Closings have become more of a norm than an exception for chains of all sizes.
CraftWorks Holdings, parent of the Logan’s Roadhouse and Old Chicago casual chains, has “mothballed” all 261 of its restaurants and fired employees previously designated as merely furloughed. Operating under Chapter 11 bankruptcy protection, the holding company said it was unable to borrow working capital to stay in business.
Seventy-three-year-old Luby’s has shrunk from 111 restaurants across three brands at the start of the pandemic to just 37 units as of its last securities filing.
Red Lobster and P.F. Chang’s have not revealed how many units have closed because of the pandemic. But the credit ratings of both have been downgraded by the major ratings agency because of earlier financial issues being exacerbated by the crisis.
In addition to whole outlets disappearing, dine-in capacity is likely to be reduced by a need to keep customers and employees farther apart, the result of lingering concerns about viral contamination. Instead of packing tables together, full-service chains are likely to cut down their number of seats and spread them farther apart to reassure jittery customers.
“Make sure there is good enough space for them to dine in,” Lu Lu, an assistant professor at Temple University’s Department of Tourism and Hospitality Management, advises operators.
Employees may also push for more space between stations, to lessen the chances of interstaff contamination, says Lu.But don’t expect those concerns to lessen the importance of the bar to casual operations, says Elliott of Beef ‘O’ Brady’s.
Like a number of concepts that were licensed to sell alcoholic beverages, his charge has taken advantage of state restrictions being eased on the sale of beer, wine or spirits for takeout and delivery. Beef ‘O’ Brady’s sells a big container of premixed cocktails for $50 each, and sales have been brisk, Elliott says. Some have suggested that states will keep those measures in place after the pandemic because few problems have been reported from the change. But Elliott is doubtful that states will permanently loosen their grip. And he doubts the demand will persist in any case.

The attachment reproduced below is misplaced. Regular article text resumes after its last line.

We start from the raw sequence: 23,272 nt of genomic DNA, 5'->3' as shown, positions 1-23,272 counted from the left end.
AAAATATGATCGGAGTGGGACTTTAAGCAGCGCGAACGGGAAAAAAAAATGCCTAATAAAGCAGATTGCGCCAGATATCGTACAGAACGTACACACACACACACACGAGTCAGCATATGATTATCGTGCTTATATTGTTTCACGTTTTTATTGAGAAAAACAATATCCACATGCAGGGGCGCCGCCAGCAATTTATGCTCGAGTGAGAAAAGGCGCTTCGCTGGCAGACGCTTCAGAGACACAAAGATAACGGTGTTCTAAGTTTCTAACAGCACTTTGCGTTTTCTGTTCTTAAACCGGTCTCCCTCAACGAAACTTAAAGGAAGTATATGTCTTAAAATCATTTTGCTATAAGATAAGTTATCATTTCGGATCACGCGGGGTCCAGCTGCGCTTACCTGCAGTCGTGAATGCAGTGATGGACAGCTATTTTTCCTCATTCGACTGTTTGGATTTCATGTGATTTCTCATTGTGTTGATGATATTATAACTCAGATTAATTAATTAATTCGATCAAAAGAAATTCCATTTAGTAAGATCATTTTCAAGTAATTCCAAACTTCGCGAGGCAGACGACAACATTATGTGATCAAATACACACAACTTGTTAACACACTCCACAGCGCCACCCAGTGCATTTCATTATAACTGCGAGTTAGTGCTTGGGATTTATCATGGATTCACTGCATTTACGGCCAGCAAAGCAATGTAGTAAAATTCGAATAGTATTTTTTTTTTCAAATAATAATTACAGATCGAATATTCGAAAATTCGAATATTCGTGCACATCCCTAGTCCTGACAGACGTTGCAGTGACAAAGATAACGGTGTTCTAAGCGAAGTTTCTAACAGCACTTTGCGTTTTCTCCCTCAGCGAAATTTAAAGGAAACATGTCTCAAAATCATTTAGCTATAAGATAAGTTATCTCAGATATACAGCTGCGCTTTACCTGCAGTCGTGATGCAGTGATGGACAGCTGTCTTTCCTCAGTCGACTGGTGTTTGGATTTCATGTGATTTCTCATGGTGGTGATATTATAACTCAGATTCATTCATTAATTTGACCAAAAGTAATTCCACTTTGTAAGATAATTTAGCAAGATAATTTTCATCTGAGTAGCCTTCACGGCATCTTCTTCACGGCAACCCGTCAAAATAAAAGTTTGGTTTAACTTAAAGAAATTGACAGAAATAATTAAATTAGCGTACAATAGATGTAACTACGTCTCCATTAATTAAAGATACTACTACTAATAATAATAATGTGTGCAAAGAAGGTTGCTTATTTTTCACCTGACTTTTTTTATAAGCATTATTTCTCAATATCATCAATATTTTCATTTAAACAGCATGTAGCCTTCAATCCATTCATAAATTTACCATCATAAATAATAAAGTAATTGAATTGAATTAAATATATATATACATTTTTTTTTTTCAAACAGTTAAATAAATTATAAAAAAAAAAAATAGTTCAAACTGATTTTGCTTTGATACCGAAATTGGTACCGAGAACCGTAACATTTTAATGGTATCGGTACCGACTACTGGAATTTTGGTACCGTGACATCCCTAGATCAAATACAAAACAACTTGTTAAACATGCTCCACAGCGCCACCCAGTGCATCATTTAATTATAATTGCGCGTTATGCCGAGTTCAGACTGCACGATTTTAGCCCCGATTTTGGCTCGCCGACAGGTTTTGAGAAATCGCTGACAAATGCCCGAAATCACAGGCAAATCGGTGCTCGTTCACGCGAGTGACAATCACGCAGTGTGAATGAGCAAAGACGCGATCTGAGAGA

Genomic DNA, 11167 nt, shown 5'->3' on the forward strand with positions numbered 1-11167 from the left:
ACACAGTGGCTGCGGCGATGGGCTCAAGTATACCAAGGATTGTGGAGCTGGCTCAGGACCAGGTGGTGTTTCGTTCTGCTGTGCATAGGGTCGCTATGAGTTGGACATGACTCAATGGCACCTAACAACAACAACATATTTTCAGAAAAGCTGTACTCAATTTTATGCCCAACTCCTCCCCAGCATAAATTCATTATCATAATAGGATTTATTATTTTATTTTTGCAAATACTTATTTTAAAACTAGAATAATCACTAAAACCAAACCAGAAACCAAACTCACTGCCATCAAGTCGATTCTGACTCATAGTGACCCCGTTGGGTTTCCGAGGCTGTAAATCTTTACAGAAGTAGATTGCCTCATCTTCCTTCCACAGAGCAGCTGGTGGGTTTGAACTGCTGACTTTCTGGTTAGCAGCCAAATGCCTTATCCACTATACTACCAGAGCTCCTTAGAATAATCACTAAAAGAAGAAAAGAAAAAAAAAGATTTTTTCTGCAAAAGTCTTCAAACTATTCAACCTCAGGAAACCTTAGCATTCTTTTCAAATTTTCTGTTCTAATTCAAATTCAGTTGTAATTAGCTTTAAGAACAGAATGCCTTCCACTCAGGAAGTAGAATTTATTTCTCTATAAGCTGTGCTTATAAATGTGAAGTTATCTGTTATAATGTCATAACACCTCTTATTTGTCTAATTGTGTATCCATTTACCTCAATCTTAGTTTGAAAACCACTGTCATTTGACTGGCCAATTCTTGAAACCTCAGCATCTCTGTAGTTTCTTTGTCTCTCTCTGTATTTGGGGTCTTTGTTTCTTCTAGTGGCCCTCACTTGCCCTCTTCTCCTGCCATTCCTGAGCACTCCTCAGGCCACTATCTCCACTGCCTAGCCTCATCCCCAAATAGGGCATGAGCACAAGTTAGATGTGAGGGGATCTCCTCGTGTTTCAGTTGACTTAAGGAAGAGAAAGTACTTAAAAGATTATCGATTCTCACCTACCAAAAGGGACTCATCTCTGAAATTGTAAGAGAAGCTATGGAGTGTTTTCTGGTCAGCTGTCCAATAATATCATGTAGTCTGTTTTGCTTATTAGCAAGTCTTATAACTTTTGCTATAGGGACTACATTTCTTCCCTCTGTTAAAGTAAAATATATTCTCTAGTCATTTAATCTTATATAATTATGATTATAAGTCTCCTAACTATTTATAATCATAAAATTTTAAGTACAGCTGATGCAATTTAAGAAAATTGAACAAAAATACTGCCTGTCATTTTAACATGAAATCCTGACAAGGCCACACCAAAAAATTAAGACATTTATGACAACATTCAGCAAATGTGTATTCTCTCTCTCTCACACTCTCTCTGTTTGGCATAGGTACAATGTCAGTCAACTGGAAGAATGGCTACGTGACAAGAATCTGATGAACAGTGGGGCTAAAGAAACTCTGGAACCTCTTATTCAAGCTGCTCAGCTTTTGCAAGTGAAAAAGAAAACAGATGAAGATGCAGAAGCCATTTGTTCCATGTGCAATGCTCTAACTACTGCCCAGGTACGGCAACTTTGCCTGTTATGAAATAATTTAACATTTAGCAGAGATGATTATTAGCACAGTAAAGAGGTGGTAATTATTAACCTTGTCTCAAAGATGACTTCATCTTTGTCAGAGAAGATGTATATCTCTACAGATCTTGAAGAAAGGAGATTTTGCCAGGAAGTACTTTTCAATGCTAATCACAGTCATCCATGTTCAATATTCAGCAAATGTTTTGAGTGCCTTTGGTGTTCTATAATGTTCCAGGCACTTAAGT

“I guarantee you that those people ordering alcohol to go would rather sit in a bar and have a few drinks with friends while they watch sports on TV,” he says.
Scott Lawton, co-founder of Bartaco, agrees that people still want that third place to decompress outside of home and work. “We have certainly made some improvements to our takeout menu and how it is executed, but I think people will always want to go out and have an experience as long as they feel safe,” he says.
Also yet to be determined: Whether full-service chains will retain the meal kits and family meals many developed on the fly to maximize off-premise business after supermarket shelves were emptied.
But Elliott is already convinced that his and other chains will not keep a foot in the grocery trade after dining rooms are reopened. Operators of 20 Beef ‘O’ Brady’s units have started selling supermarket staples, to considerable success, he says. But that’s a whole new business, with its own peculiarities and challenges.
“If the business ramps back up to an order of normal, I think this will fade away because we will have our hands filled running our dining rooms and kitchens,” Elliott says.
“Creating a great vibe and safety for our guests will be what guides our decision-making and what changes are temporary versus permanent,” says Lawton of Bartaco, “and I think that is very likely for a lot of other restaurants as well."
How the coronavirus will change the restaurant industry
Today: Shakeout and takeout usher in new realities for full-service chains
Tuesday: Will mom-and-pops survive this?
Wednesday: How the coronavirus will change menus
Thursday: With survival on the line, expect restaurants to plan for the impossible